Search Archives
Keyword Search

Calendar Search
 
Resize Text: Default Text Size Increase Text Size   | Print Article   
Scandal further blots President Park’s mixed record; By Shastri Ramachandaran‍

, dated March 6, 2017

Share This:

C3S Article no: 0019/2017  
Courtesy: CGTV
When Park Geun-hye became South Korean president in February 2013 on a highly promising note, few expected her plunge to ignominy in four years. Yet, that is precisely what happened. Far from fulfilling the hopes by blazing a new trail in policies, Park became mired in controversy and scandals that have felled her politically. Facing impeachment, she stands discredited.
Park’s relationship with the scandal-ridden Choi Soon-sil, her longtime confidante, was the cause of much controversy and prolonged protests. The relationship also gave rise to charges of corruption – involving misuse of presidential powers and prerogatives, influence peddling, and extortion from business houses – against her. Park also is accused of letting Choi usurp her authority to order officials, set policy and make decisions. The resultant public anger forced Park to apologize for Choi’s misuse of her presidential office. Her powers have been suspended pending the outcome of the impeachment trial now underway.
This is a big fall for any head of state, more so for Park who, as former President Park Chung-hee’s daughter, was no stranger to the presidential house. Besides, she was South Korea’s first female head of state – a great achievement given the country’s gender inequality.
Park’s record in office, however, is mixed. The Democratic People’s Republic of Korea (DPRK) was her biggest challenge. Park promised to strive for “national reconciliation” with the DPRK and, despite a series of provocative missile and nuclear tests, she stayed the course. Relations are still tense, but her proactive engagement policies made the DPRK reciprocate with small steps such as reunions of separated families. Despite the DPRK’s violation of a UN Security Council resolution, in the interests of regional stability, she remained committed to policy coordination along with the UN, China and the US in dealing with the DPRK.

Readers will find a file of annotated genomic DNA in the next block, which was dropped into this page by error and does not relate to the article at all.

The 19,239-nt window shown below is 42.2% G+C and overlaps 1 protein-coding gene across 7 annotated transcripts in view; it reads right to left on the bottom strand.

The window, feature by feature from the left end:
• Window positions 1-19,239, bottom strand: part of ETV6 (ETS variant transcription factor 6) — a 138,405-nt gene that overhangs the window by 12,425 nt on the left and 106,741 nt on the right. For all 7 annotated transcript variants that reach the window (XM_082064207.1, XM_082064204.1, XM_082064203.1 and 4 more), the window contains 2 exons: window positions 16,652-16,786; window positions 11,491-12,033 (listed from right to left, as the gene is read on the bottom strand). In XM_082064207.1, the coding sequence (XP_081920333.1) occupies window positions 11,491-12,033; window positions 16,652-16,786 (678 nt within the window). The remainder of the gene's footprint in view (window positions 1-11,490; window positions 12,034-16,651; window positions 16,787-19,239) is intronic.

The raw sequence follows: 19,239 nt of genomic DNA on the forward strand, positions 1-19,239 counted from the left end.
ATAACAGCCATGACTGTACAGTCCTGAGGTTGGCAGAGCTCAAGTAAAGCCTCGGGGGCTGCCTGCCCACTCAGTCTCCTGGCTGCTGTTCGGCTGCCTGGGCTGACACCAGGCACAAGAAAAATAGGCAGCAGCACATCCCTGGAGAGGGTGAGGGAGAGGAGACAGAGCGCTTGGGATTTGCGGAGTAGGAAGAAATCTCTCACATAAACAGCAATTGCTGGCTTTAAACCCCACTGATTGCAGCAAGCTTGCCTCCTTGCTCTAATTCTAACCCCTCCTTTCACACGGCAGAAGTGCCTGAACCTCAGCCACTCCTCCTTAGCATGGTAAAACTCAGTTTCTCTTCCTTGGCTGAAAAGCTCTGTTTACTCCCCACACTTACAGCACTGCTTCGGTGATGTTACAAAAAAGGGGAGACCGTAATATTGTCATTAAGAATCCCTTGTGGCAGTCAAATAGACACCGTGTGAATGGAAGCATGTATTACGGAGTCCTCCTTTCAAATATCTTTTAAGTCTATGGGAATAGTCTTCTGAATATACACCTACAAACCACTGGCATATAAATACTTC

Park maintained good relations with both the US and China, though South Korea agreeing, last year, to host the Terminal High Altitude Area Defense system (THAAD) raised concerns in the region. China is opposed to deployment of this US missile defense system on the ground that it violates China’s strategic interests and undermines the strategic mutual interest between China and the US.
She met President Xi Jinping in China in June 2013 and won his support for South Korea’s stand on issues related to the DPRK. In 2015, South Korea applied to join the China-led Asian Infrastructure Investment Bank (AIIB), and Park urged the Asian Development Bank to cooperate with her country as well as AIIB.
Like her predecessors, Park enjoyed close ties with the US, which she visited in 2013 to meet President Barack Obama. She saw the US-South Korean comprehensive strategic alliance as the world’s most successful and had ambitions of making it a global partnership. That, however, did not happen.
She unveiled an inspiring vision for building a “Creative Economy” with a focus on jobs and livelihood opportunities. Her plans for economic revival and job creation made some headway in the early years. But her business links and influence peddling at the behest of Choi led to massive protests, and together these wrecked reforms. Another casualty was her social policy to eradicate the “evils” of violence (sexual, domestic and school) and unsafe food. Statistics show a rise in sexual and domestic violence in her time, and food safety remains a major public concern.
Park is buried under scandal and controversy now, and her record in office isn’t likely to gain any new points of pride. But perhaps history will judge her more kindly than her political contemporaries.
​​

(The author, who worked as senior editor and writer with China Daily and Global Times, is an independent journalist and global affairs commentator based in New Delhi. Previously he was senior consultant and editor of China-India Dialogue. The article reflects the author’s opinion, not necessarily the view of CGTN.)

223 Total Views 4 Views Today
Top | View All Latest Articles | Categories: China | Print Article